Law student accepted to UH is killed
An idealistic advocate of local culture is killed while visiting Nanakuli
Christopher Reuther's zest for education and the environment brought him to Honolulu, where he had been accepted at the University of Hawaii law school.
But the 34-year-old man's life was cut short last week after a suspected blow to the neck during a confrontation at a Nanakuli beach park.
Reuther died days later as the result of a brain hemorrhage, and his alleged assailant, 21, was charged yesterday with manslaughter.
Reuther, from North Carolina, is remembered by his family and friends as a kind, passionate and curious person whose lust for learning never wavered.
Christopher Reuther landed in Hawaii last week hoping to start a new chapter in his life.
"We never expected it to be the end," said his sister, 38-year-old Heather Litton, from her Connecticut home.
Reuther, 34, of North Carolina, was accepted to study environmental law at the University of Hawaii. Friends and family said his zeal for traveling, culture and experience brought him to Honolulu on April 22 to visit the campus.
It is the same reason he drove a rental car to a luau the day he arrived, and why he decided to camp at Zablan Beach Park in Nanakuli.
A 21-year-old Nanakuli man, Less Schnabel Jr., was arrested at his home Wednesday on suspicion of second-degree murder. He was charged yesterday with manslaughter and was being held in lieu of $100,000 bail.
Litton said her brother's love for local culture and the environment led him to camp out at the beach.
He was taking photos, his other passion, shortly before midnight when Schnabel allegedly became upset and punched him in the neck.
Dr. Kanthi de Alwis, the Honolulu medical examiner, said the blow caused bleeding at the base of the brain, formally known as a traumatic subarachnoid hemorrhage.
Family members say he was clinically dead by April 24 but remained on life support. By then, Litton had arrived in Hawaii.
"I was looking down at him and saying, 'This isn't really Chris,' because he had his whole future ahead of him," Litton said. "He loved to record what he saw. He really cared about how local cultures are affected these days. The man who hit him ... Chris would've been his ally."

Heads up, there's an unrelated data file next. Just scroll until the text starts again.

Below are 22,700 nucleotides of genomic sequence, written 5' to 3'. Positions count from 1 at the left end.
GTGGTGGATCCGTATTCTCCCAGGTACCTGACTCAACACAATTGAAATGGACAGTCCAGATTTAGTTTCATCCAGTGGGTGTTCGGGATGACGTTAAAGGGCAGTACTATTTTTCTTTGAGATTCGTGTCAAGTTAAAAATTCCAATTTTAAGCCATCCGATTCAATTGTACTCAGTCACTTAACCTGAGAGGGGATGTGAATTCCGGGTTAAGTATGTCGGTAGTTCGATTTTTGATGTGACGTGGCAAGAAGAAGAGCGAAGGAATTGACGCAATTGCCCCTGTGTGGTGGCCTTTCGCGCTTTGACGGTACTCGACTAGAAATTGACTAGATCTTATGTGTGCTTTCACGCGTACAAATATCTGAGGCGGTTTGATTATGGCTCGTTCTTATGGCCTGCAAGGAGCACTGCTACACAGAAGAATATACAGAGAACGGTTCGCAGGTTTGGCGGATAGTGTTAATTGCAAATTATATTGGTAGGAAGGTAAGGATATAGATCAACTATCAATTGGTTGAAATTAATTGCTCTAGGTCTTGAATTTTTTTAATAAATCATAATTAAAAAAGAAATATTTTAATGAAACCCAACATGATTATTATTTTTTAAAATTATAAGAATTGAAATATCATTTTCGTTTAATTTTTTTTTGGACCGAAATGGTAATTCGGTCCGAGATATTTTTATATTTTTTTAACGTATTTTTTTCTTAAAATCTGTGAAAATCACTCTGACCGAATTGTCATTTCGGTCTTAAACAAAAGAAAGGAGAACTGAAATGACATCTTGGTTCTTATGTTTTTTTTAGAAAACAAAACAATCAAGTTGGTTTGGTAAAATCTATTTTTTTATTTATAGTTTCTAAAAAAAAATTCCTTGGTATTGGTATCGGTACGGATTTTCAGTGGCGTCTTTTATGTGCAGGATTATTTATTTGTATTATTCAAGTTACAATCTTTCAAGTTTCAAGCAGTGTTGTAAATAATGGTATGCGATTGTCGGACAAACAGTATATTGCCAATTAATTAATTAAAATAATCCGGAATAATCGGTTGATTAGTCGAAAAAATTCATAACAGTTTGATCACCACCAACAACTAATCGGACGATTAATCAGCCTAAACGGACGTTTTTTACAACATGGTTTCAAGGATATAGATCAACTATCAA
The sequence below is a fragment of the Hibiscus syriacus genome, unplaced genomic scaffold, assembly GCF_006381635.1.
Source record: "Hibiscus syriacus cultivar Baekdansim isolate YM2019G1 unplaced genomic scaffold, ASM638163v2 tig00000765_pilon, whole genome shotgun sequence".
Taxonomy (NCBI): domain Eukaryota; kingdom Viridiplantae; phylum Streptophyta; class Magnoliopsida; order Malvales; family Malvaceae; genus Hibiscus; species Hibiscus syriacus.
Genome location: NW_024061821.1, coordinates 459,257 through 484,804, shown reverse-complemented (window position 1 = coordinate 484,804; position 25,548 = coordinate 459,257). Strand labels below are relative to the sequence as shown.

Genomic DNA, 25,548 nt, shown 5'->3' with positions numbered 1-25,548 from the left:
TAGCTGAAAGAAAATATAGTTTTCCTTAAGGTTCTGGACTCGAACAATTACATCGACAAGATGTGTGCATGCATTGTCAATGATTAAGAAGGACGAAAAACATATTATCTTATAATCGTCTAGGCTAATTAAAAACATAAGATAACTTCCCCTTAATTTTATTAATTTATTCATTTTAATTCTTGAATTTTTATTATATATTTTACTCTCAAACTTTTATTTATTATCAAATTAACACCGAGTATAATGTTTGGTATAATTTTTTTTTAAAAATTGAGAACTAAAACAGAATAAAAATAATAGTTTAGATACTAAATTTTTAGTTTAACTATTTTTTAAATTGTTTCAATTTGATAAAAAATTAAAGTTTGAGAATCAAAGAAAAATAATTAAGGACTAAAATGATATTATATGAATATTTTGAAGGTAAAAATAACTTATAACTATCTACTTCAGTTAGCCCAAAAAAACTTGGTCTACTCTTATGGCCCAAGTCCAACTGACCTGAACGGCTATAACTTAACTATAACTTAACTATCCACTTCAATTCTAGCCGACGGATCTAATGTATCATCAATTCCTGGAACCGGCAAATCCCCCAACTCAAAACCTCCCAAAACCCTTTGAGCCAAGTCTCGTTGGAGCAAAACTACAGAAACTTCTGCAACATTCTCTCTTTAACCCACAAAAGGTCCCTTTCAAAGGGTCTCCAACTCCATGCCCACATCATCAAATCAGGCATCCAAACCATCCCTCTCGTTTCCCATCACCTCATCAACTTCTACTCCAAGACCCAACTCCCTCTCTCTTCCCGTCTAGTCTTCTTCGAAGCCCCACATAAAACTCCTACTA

Litton was with Reuther when doctors at the Hawaii Medical Center removed her brother from life support on April 26.
Since then the family has been reeling in shock. Litton said she was close with her brother, and struggled to speak when asked to remember their childhood together.
Reuther is also survived by parents Judy Wilson and Philip Reuther, and extended family.
"It just seems senseless in every single way," Litton said. "It's just beyond what I'm able to process at this time."
Reuther's career embodied his two passions. He worked as senior photography editor and graphic designer for Environmental Health Perspectives, a journal published by the National Institute of Environmental Health Sciences.
The publication's news editor, Kimberly Thigpen Tart, considered Reuther a longtime friend and colleague.
"But it's not just a personal loss," Tart said. "He was brilliant and passionate about public service. He truly thought that's how things needed to be accomplished, and he believed in the power of individuals."
Reuther earned bachelor's degrees in public health and journalism, and was accepted into four law schools. Tart said Reuther dreamed of studying environmental law and working for the United Nations.
"He was an idealist and he refused to be cynical," Tart said.
Reuther's death is the third murder case involving a visitor in Hawaii this year. Tadeusz "Ted" Jandura, 83, has been indicted in the murder of his 82-year-old wife, Ingeborg Jandura. They are both from Canada.
Kirk Lankford, 22, of Kalihi has been indicted in the ongoing murder investigation of 21-year-old Masumi Watanabe, who has been missing since April 12 and has yet to be found.